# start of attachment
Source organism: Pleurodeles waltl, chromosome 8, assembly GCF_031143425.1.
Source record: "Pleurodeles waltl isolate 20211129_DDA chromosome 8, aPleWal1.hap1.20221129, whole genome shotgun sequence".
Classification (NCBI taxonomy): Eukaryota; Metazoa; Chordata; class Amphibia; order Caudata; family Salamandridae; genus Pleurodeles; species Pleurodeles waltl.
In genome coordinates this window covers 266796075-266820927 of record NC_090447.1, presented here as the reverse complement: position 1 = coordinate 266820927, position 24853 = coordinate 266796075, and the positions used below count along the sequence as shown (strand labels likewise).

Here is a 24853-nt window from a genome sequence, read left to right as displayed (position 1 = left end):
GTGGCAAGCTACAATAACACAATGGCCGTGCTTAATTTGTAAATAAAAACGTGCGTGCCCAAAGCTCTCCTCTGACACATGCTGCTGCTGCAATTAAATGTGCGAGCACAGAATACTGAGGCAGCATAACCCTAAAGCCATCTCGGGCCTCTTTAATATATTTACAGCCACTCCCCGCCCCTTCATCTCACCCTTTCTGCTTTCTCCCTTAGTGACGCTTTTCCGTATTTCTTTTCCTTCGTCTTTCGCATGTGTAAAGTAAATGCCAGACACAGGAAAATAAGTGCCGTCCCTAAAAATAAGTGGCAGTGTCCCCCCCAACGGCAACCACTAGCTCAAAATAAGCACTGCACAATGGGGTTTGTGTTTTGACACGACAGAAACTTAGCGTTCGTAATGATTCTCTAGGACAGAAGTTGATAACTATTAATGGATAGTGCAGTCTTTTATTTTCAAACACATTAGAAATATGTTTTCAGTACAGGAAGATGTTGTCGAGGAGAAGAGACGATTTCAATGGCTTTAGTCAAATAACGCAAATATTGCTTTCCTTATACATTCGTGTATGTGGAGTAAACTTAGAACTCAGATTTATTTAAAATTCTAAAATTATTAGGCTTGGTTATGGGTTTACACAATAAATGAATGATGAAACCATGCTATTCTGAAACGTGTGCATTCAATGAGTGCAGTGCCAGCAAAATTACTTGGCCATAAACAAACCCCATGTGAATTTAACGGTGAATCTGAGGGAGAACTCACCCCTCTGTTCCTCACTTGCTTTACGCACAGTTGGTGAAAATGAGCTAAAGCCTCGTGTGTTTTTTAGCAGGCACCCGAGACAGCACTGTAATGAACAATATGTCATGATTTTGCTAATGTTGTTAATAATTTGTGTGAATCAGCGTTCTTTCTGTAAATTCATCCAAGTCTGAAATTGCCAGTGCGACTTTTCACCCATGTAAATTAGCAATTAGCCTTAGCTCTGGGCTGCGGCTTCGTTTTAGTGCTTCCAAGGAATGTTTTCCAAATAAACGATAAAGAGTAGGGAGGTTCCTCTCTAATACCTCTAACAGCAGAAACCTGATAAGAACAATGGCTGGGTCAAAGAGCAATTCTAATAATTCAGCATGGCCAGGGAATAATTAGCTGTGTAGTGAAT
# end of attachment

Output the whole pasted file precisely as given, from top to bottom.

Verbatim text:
Source organism: Pleurodeles waltl, chromosome 8, assembly GCF_031143425.1.
Source record: "Pleurodeles waltl isolate 20211129_DDA chromosome 8, aPleWal1.hap1.20221129, whole genome shotgun sequence".
Classification (NCBI taxonomy): Eukaryota; Metazoa; Chordata; class Amphibia; order Caudata; family Salamandridae; genus Pleurodeles; species Pleurodeles waltl.
In genome coordinates this window covers 266796075-266820927 of record NC_090447.1, presented here as the reverse complement: position 1 = coordinate 266820927, position 24853 = coordinate 266796075, and the positions used below count along the sequence as shown (strand labels likewise).

Here is a 24853-nt window from a genome sequence, read left to right as displayed (position 1 = left end):
GTGGCAAGCTACAATAACACAATGGCCGTGCTTAATTTGTAAATAAAAACGTGCGTGCCCAAAGCTCTCCTCTGACACATGCTGCTGCTGCAATTAAATGTGCGAGCACAGAATACTGAGGCAGCATAACCCTAAAGCCATCTCGGGCCTCTTTAATATATTTACAGCCACTCCCCGCCCCTTCATCTCACCCTTTCTGCTTTCTCCCTTAGTGACGCTTTTCCGTATTTCTTTTCCTTCGTCTTTCGCATGTGTAAAGTAAATGCCAGACACAGGAAAATAAGTGCCGTCCCTAAAAATAAGTGGCAGTGTCCCCCCCAACGGCAACCACTAGCTCAAAATAAGCACTGCACAATGGGGTTTGTGTTTTGACACGACAGAAACTTAGCGTTCGTAATGATTCTCTAGGACAGAAGTTGATAACTATTAATGGATAGTGCAGTCTTTTATTTTCAAACACATTAGAAATATGTTTTCAGTACAGGAAGATGTTGTCGAGGAGAAGAGACGATTTCAATGGCTTTAGTCAAATAACGCAAATATTGCTTTCCTTATACATTCGTGTATGTGGAGTAAACTTAGAACTCAGATTTATTTAAAATTCTAAAATTATTAGGCTTGGTTATGGGTTTACACAATAAATGAATGATGAAACCATGCTATTCTGAAACGTGTGCATTCAATGAGTGCAGTGCCAGCAAAATTACTTGGCCATAAACAAACCCCATGTGAATTTAACGGTGAATCTGAGGGAGAACTCACCCCTCTGTTCCTCACTTGCTTTACGCACAGTTGGTGAAAATGAGCTAAAGCCTCGTGTGTTTTTTAGCAGGCACCCGAGACAGCACTGTAATGAACAATATGTCATGATTTTGCTAATGTTGTTAATAATTTGTGTGAATCAGCGTTCTTTCTGTAAATTCATCCAAGTCTGAAATTGCCAGTGCGACTTTTCACCCATGTAAATTAGCAATTAGCCTTAGCTCTGGGCTGCGGCTTCGTTTTAGTGCTTCCAAGGAATGTTTTCCAAATAAACGATAAAGAGTAGGGAGGTTCCTCTCTAATACCTCTAACAGCAGAAACCTGATAAGAACAATGGCTGGGTCAAAGAGCAATTCTAATAATTCAGCATGGCCAGGGAATAATTAGCTGTGTAGTGAAT